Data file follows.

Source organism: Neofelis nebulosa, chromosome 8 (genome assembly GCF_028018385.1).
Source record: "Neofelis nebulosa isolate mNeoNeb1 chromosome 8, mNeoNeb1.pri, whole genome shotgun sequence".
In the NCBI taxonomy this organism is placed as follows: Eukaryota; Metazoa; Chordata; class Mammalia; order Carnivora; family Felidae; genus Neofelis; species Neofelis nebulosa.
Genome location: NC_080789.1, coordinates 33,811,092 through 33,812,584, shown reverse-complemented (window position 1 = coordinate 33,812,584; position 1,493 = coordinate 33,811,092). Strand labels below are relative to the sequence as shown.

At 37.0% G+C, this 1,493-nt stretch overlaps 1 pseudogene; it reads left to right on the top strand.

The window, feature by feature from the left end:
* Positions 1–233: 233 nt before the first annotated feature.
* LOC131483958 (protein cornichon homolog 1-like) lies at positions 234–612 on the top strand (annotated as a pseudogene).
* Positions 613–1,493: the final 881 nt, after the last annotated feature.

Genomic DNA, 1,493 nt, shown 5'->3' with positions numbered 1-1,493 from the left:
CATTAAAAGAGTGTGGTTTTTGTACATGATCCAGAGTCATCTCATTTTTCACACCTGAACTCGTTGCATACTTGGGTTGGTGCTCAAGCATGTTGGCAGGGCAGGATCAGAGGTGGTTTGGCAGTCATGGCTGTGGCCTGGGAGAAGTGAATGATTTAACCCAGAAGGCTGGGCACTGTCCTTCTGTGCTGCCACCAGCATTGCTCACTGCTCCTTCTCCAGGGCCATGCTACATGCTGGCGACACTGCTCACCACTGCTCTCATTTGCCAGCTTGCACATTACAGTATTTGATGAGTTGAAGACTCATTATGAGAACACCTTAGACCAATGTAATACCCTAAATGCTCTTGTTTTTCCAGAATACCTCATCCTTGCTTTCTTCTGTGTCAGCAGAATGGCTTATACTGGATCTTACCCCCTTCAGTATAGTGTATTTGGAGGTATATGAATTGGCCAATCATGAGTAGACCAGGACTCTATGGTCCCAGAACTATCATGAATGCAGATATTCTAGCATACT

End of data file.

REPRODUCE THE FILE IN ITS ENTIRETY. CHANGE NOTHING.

Source organism: Neofelis nebulosa, chromosome 8 (genome assembly GCF_028018385.1).
Source record: "Neofelis nebulosa isolate mNeoNeb1 chromosome 8, mNeoNeb1.pri, whole genome shotgun sequence".
In the NCBI taxonomy this organism is placed as follows: Eukaryota; Metazoa; Chordata; class Mammalia; order Carnivora; family Felidae; genus Neofelis; species Neofelis nebulosa.
Genome location: NC_080789.1, coordinates 33,811,092 through 33,812,584, shown reverse-complemented (window position 1 = coordinate 33,812,584; position 1,493 = coordinate 33,811,092). Strand labels below are relative to the sequence as shown.

At 37.0% G+C, this 1,493-nt stretch overlaps 1 pseudogene; it reads left to right on the top strand.

The window, feature by feature from the left end:
* Positions 1–233: 233 nt before the first annotated feature.
* LOC131483958 (protein cornichon homolog 1-like) lies at positions 234–612 on the top strand (annotated as a pseudogene).
* Positions 613–1,493: the final 881 nt, after the last annotated feature.

Genomic DNA, 1,493 nt, shown 5'->3' with positions numbered 1-1,493 from the left:
CATTAAAAGAGTGTGGTTTTTGTACATGATCCAGAGTCATCTCATTTTTCACACCTGAACTCGTTGCATACTTGGGTTGGTGCTCAAGCATGTTGGCAGGGCAGGATCAGAGGTGGTTTGGCAGTCATGGCTGTGGCCTGGGAGAAGTGAATGATTTAACCCAGAAGGCTGGGCACTGTCCTTCTGTGCTGCCACCAGCATTGCTCACTGCTCCTTCTCCAGGGCCATGCTACATGCTGGCGACACTGCTCACCACTGCTCTCATTTGCCAGCTTGCACATTACAGTATTTGATGAGTTGAAGACTCATTATGAGAACACCTTAGACCAATGTAATACCCTAAATGCTCTTGTTTTTCCAGAATACCTCATCCTTGCTTTCTTCTGTGTCAGCAGAATGGCTTATACTGGATCTTACCCCCTTCAGTATAGTGTATTTGGAGGTATATGAATTGGCCAATCATGAGTAGACCAGGACTCTATGGTCCCAGAACTATCATGAATGCAGATATTCTAGCATACT